Yup. That’s dinner. Heading for the shops right now. The hard part is the 5 hr. round trip to get the pecan beer to go with it!

    • Lisa Fain

      Chef Paul–Enjoy! I’m sure pecan beer will make a fine accompanying beverage and well worth the trip!

  7. Lisa – this is going to be on our dinner menu here real soon. It looks and sounds amazing. My Yankee husband loves CFS even more than this Texan does, so I know this will be a BIG hit! Thanks for this non-traditional version.

    • Lisa Fain

      Sher–You’re very welcome! Enjoy! And how great that your Yankee husband loves chicken-fried steak! He has very good taste.

  8. Sandfan

    My mom used to serve us CFS with cauliflower smothered in cheese sauce and mashed potatoes. We would carefully push the cauliflower to the far side of the plate and spoon the cheese sauce over the steak and potatoes. I love CFS with cream gravy, but this recipe sounds wonderful!

    • Lisa Fain

      Sandfan–If I had been in your situation, I’m pretty sure I would have done the same!

  9. Nathaniel James

    When I first read the recipe, I immediately thought of the Chimayo red chile powder in my freezer. Two great regional flavors combining to make something even greater? I’m about to find out.

    • Lisa Fain

      Nathaniel–That sounds fantastic! I love Chimayo red chile powder.

  10. Shelly

    Hi Lisa-

    This recipe gives me a hankerin for some homemade CFS. The challenge to keep the grease temp hot enough, but not too hot, to steal my crust has disuaded me as of late…the struggle is REAL!!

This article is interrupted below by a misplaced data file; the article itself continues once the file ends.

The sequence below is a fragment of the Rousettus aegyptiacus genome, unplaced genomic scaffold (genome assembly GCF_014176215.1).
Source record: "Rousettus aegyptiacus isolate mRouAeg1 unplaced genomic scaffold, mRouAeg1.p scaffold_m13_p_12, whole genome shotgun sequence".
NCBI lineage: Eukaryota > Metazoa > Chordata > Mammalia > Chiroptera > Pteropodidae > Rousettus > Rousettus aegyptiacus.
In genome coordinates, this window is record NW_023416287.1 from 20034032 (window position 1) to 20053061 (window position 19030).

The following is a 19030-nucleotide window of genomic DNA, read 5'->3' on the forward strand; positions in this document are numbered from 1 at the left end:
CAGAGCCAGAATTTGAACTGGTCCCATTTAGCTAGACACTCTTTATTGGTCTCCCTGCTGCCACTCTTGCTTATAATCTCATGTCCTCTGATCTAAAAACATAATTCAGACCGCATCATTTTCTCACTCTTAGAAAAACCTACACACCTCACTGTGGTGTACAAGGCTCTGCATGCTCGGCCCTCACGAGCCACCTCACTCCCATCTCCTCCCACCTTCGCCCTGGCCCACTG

Your gravy recipe sounds delicious & no doubt the perfect accompaniment to a multitude of dishes including the CFS cousin, Chicken Fried Chicken.

    I have to admit I am one of the aforementioned country cream gravy die hard fans, although an infusion of jalepeno in this age old recipe gives it a nice twist on an otherwise potentially bland covering for best in Texas foodies.

    Thank you for sharing!

    • Lisa Fain

      Shelly–Jalapeño is a fine addition to cream gravy and I agree that it may be untraditional but it’s very, very good. And yes, while it may be a challenge to get that perfect crust on a chicken-fried steak, when you nail it there’s nothing finer. Perhaps someday we can make chicken-fried steak together! That would make me very happy.

  11. Nicole

    I had given up on making chicken fried steak because my Yankee husband hates it! I made your recipe tonight and he LOVED IT, as did I. That gravy is exquisite. I’m going to use it on other dishes.

    • Lisa Fain

      Nicole–So pleased it worked for y’all! The gravy is good on enchiladas, too, of course, but I also like to use it as a dipping sauce for French fries or with tortilla chips and eggs for chilaquiles.

  12. Rocky Mountain Woman

    Seriously the best thing I’ve seen in a long time. MUST MAKE THIS WEEKEND!

  13. Les C. from woodland ca.

    Made this last week and it did not disappoint. Used N.M. chili powder and pepper jack cheese b/c it was in the fridge. I will not use the dredging flour next time for the gravy as that made it a little strong but it was fine,plain flour for a cleaner taste,THX for the great recipe.

  14. Lisa Dowdy

    Hi Homesick Texan Lisa in New York from Homesick Texan Lisa in Alabama! We had the chicken fried steak tonight, and it was delicious! Paired it with Pepper Jack Rice Bake from Plain Chicken blog and Charro Beans from Five Home Heart blog. Wow! What a dinner! Took me home for a few minutes. Hopefully headed for Texas in a few weeks, but this will certainly tide me over.

  15. I know this as New Mexico-style chicken fried steak. The Pantry in Santa Fe serves it this way. So happy to have your recipe!

Leave a Reply

Your email address will not be published. Required fields are marked *

Recipe Rating